Since the Early Intervention (EI) model was fully rolled out two years ago it has helped more than 20,000 people to avoid unnecessary hospital admission, reduced the average length of excess stays in acute hospitals from twelve days to four and reduced the average number of hours of ongoing care needed at home by six and a half hours a week.

Chris Holt, Senior Responsible Officer (SRO) for the programme and Chief Operating Officer for Birmingham Community Healthcare Trust outlines the next steps in this invaluable approach to integrated Home First care.

EI and its determination to create a Home First care approach to ensure that people remain as independent as possible in their own home, for as long as possible, has made great strides. Not least that our achievements, measured against  baseline performance before the programme started, took place in the midst of an unprecedented global pandemic.

It has put Birmingham on the health and social care map. So much so that the programme is showcased by NHS England as a best practice model in delivering Home First integrated health and social care across Birmingham; the programme has also been shortlisted for four national awards for the same reason.

EI has been a collaboration like no other in the history of Birmingham’s health and care system.  As a city, we have successfully taken disparate teams and disparate services to deliver a coherent service model to the benefit of the 1.3m+ citizens we serve.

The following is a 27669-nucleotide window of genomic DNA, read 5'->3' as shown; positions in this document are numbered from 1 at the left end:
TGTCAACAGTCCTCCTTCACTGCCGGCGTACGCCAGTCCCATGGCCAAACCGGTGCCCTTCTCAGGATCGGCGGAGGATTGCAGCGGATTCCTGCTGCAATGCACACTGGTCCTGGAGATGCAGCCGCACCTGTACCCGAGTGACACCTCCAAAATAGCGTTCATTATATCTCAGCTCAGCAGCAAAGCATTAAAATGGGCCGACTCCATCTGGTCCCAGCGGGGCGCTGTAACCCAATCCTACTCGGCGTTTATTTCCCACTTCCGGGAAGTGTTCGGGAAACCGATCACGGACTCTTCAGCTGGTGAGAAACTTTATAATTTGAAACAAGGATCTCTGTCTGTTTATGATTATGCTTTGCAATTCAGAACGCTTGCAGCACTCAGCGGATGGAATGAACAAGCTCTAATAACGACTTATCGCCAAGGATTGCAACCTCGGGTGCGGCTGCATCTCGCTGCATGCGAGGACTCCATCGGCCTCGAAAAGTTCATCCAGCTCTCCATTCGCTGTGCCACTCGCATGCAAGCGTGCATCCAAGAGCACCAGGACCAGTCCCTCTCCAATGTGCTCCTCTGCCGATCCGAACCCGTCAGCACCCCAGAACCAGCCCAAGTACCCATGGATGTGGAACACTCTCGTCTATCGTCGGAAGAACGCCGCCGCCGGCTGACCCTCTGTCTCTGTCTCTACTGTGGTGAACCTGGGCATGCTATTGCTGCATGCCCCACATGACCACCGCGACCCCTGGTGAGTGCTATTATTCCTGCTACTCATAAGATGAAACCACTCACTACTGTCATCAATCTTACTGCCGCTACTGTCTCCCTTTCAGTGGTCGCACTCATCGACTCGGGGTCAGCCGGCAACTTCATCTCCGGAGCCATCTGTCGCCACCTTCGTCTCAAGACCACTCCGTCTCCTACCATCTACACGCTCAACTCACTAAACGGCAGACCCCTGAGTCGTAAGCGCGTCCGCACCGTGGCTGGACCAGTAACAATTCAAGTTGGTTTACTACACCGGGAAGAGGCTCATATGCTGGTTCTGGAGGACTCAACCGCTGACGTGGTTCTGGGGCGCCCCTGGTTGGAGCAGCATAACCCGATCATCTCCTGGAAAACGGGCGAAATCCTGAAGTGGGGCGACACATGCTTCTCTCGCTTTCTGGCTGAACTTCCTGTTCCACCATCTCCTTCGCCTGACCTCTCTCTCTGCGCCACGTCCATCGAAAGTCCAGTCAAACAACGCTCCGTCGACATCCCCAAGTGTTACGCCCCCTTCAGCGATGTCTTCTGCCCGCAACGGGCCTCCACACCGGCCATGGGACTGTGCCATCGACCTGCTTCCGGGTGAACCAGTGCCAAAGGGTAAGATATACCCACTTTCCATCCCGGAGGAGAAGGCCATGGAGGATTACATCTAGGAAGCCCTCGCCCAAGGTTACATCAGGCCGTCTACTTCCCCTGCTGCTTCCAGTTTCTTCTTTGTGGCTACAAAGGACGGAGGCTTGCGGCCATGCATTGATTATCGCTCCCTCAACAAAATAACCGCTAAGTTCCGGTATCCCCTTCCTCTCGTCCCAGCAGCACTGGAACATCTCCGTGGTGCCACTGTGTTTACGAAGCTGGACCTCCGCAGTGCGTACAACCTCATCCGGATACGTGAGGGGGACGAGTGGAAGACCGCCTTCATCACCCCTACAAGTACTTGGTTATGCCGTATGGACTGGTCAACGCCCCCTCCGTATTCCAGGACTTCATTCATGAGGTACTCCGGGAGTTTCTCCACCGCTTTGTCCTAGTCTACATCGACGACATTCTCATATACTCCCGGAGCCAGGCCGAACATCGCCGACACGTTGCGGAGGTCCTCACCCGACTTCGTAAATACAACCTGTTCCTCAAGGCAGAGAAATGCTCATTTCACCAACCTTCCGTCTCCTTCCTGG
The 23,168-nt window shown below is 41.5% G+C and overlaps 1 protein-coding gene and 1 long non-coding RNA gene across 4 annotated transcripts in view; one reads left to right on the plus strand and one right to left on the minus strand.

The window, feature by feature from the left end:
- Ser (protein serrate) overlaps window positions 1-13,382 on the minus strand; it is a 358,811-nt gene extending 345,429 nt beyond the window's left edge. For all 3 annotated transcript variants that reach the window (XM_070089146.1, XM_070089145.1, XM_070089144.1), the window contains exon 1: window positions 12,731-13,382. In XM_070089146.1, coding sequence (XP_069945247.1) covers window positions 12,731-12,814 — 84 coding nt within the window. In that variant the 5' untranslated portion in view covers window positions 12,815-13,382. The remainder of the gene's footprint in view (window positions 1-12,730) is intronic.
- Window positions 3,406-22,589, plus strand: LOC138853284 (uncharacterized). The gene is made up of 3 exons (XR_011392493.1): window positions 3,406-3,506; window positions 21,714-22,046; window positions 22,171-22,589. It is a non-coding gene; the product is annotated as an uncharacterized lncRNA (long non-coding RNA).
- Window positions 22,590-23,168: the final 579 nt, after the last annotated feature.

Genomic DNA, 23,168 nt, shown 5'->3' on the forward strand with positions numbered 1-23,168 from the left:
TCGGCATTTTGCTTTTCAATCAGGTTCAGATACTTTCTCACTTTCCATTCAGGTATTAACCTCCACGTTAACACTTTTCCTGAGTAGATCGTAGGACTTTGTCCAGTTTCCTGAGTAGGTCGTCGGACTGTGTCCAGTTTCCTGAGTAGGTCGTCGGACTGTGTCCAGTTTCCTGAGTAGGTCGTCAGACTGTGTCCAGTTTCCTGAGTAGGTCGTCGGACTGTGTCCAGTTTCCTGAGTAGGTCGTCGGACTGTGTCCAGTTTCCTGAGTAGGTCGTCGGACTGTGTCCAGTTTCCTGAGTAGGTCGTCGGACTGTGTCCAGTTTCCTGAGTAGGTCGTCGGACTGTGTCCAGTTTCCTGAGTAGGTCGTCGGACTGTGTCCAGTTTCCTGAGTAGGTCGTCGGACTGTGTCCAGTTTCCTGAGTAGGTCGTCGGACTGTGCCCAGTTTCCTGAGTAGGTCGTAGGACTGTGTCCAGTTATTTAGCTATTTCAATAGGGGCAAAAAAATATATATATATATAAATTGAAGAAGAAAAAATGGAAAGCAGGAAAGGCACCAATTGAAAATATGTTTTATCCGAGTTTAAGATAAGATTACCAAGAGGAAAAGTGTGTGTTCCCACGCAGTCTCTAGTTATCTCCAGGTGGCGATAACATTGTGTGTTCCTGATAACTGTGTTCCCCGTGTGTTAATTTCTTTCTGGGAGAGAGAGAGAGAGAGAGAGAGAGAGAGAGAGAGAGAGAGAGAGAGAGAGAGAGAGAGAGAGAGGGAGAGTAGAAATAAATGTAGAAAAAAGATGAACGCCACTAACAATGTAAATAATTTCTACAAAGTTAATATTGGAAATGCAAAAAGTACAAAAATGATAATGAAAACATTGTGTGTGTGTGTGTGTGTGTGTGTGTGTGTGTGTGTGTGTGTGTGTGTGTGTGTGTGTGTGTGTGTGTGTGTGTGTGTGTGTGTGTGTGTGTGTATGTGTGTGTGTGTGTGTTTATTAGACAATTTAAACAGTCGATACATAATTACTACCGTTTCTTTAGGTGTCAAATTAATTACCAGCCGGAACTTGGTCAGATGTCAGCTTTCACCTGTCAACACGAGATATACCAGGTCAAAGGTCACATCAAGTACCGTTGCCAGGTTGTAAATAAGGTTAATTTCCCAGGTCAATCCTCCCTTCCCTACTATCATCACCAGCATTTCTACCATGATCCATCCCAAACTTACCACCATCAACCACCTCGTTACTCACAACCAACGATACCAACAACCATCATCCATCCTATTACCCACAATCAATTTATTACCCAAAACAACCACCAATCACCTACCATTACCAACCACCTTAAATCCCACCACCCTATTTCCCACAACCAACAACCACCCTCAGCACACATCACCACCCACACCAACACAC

We have learned many lessons. We know that it is essential that each partner organisation needed to commit to deliver the shared vision and maintain that conviction throughout.  Our colleagues embraced the opportunity to work outside the traditional organisational boundaries to the benefit of Birmingham’s citizens but need this regular endorsement that it is okay to do that. We have also learned that it is also important to make decisions based on data and evidence, not anecdotal information, involve front line staff in redesign and decision making and focus on operational management frameworks and the sustainability of standard operating procedures.

We have also learned that equipped with the right tools, our front-line colleagues are highly effective in continuing to improve the way we work to meet our goals.  We provided a structured approach to help them do this with the support of our dedicated improvement team. The delivery of the Early Intervention is a success and the model is now firmly embedded across our services and considered business as usual.

All core components continue to evolve to meet the ongoing needs of the changing landscape of integrated care and the introduction of the Integrated Care System (ICS).  Many of these areas are already familiar to many colleagues: virtual wards, urgent community response (UCR) services, continued expansion of OPAL and OPAL+ and development of our P2 rehabilitation beds model are all well underway.  The ongoing integration of mental health and end of life are also instrumental in our continued growth.

Our EI efforts have always been about intervening early to enhance the independence of citizens whilst adopting a Home First ethos in all that we do.  This will not change.  Early Intervention has delivered as a programme and this approach is here to stay.   I look forward to working with you all in the next chapter of Birmingham’s Home First journey.